Each year, those who maintain the palace renew its exterior with thousands of ears of different color corn, using them to create murals on the façade and the sides of the large building. Each ear is split in half lengthwise and nailed into place. The yearly cost for doing this is $130,000.
The performance art that we enjoy most does not flourish in many of the smaller cities and towns we passed through on this leg of the journey. However, here are some exceptions:
In southern Oregon we watched an excellent production of Henry V offered by the Ashland Shakespeare Festival. A young Daniel Jose Molina played king Henry faced with the need to inspire his countrymen fight the French while, at the same time, dealing with traitors close to him. He certainly had the voice and energy for it.
The director, Rosa Joshi, did an admiral job of staging the play against a wall of grey boxes that looked like Legos together with other boxes that the actors moved and used in a variety of ways. Some had hinged tops and contained certain props. Red one-piece underwear was used to symbolize the dead in the battle scenes. Business with the boxes helped move the action forward during some of the longer speeches. Jose Molina spoke the great speeches in such a way that he seemed to be inventing them on the spot. The short scene describing the death of Falstaff was moving, as it always is. Kay and I, starved, as we are, for English-language theater, thoroughly enjoyed this production.
Portland, Oregon is an excellent city for serious music. One evening with friends we attended a concert of short pieces entitled Hope in the Dark. All the compositions that made up the evening’s program arose out of the 20th century’s great humanitarian tragedies: the Holocaust, the Cambodian genocide, that of the Armenians in Turkey, etc. The music was meditative, sad, and moving. The excellent musicians performed both as soloists and in ensemble. My favorite composition was Dark Vigil, a string quartet by Kevin Puts.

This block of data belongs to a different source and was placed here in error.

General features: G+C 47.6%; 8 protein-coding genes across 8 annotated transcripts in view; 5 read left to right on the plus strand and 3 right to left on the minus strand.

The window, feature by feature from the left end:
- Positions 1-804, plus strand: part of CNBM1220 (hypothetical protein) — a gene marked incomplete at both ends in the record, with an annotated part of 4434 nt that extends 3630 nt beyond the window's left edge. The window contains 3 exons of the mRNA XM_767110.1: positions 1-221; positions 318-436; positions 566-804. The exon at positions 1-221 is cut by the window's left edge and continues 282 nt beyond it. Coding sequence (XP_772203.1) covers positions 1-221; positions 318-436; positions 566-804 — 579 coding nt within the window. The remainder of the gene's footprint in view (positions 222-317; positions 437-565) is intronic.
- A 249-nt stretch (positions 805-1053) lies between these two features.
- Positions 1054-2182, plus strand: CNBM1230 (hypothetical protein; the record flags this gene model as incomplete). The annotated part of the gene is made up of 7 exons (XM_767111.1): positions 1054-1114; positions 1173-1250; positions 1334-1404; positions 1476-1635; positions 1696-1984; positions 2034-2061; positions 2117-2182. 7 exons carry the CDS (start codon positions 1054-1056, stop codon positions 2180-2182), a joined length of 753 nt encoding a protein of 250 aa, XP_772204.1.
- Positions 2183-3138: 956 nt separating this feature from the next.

On another Portland evening we drove to an industrial building turned performance space and attended an evening of dance by the company Body Vox. The program consisted of short pieces by well-know singers and songwriters, all of who are women. Much of the chorography was acrobatic, and the young male and female dancers performed it with great energy to the music of a rock band and two female vocalists. The fourteen dances were divided into two acts with an intermission Dance Party where the audience was encouraged to dance to recorded music provided by a DJ.
A journey of this length and complexity has ups and downs. On balance, we’ve maintained our health and sanity and are pacing ourselves for the final weeks of visits and driving.